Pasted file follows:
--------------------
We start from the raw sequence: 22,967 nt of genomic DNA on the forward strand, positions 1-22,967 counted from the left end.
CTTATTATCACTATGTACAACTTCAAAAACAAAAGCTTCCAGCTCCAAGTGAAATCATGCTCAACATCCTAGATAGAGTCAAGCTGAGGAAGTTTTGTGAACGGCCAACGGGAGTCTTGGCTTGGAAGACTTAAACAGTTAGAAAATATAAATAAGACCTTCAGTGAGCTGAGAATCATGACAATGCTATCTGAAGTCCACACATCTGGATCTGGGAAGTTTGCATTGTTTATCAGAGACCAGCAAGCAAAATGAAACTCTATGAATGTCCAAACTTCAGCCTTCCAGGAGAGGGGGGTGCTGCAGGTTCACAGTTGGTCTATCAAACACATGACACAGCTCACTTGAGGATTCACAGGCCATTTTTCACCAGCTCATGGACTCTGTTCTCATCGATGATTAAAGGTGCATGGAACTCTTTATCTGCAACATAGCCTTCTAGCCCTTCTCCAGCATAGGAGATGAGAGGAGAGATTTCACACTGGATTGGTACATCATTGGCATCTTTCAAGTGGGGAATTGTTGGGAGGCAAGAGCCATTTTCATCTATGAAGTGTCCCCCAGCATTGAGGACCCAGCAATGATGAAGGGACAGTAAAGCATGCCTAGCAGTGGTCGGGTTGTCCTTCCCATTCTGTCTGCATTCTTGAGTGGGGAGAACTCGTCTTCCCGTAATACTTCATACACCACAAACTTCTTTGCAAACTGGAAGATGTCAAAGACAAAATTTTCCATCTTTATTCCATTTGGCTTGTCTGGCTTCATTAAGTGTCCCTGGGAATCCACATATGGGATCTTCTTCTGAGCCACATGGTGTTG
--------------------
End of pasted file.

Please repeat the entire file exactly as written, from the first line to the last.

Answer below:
We start from the raw sequence: 22,967 nt of genomic DNA on the forward strand, positions 1-22,967 counted from the left end.
CTTATTATCACTATGTACAACTTCAAAAACAAAAGCTTCCAGCTCCAAGTGAAATCATGCTCAACATCCTAGATAGAGTCAAGCTGAGGAAGTTTTGTGAACGGCCAACGGGAGTCTTGGCTTGGAAGACTTAAACAGTTAGAAAATATAAATAAGACCTTCAGTGAGCTGAGAATCATGACAATGCTATCTGAAGTCCACACATCTGGATCTGGGAAGTTTGCATTGTTTATCAGAGACCAGCAAGCAAAATGAAACTCTATGAATGTCCAAACTTCAGCCTTCCAGGAGAGGGGGGTGCTGCAGGTTCACAGTTGGTCTATCAAACACATGACACAGCTCACTTGAGGATTCACAGGCCATTTTTCACCAGCTCATGGACTCTGTTCTCATCGATGATTAAAGGTGCATGGAACTCTTTATCTGCAACATAGCCTTCTAGCCCTTCTCCAGCATAGGAGATGAGAGGAGAGATTTCACACTGGATTGGTACATCATTGGCATCTTTCAAGTGGGGAATTGTTGGGAGGCAAGAGCCATTTTCATCTATGAAGTGTCCCCCAGCATTGAGGACCCAGCAATGATGAAGGGACAGTAAAGCATGCCTAGCAGTGGTCGGGTTGTCCTTCCCATTCTGTCTGCATTCTTGAGTGGGGAGAACTCGTCTTCCCGTAATACTTCATACACCACAAACTTCTTTGCAAACTGGAAGATGTCAAAGACAAAATTTTCCATCTTTATTCCATTTGGCTTGTCTGGCTTCATTAAGTGTCCCTGGGAATCCACATATGGGATCTTCTTCTGAGCCACATGGTGTTG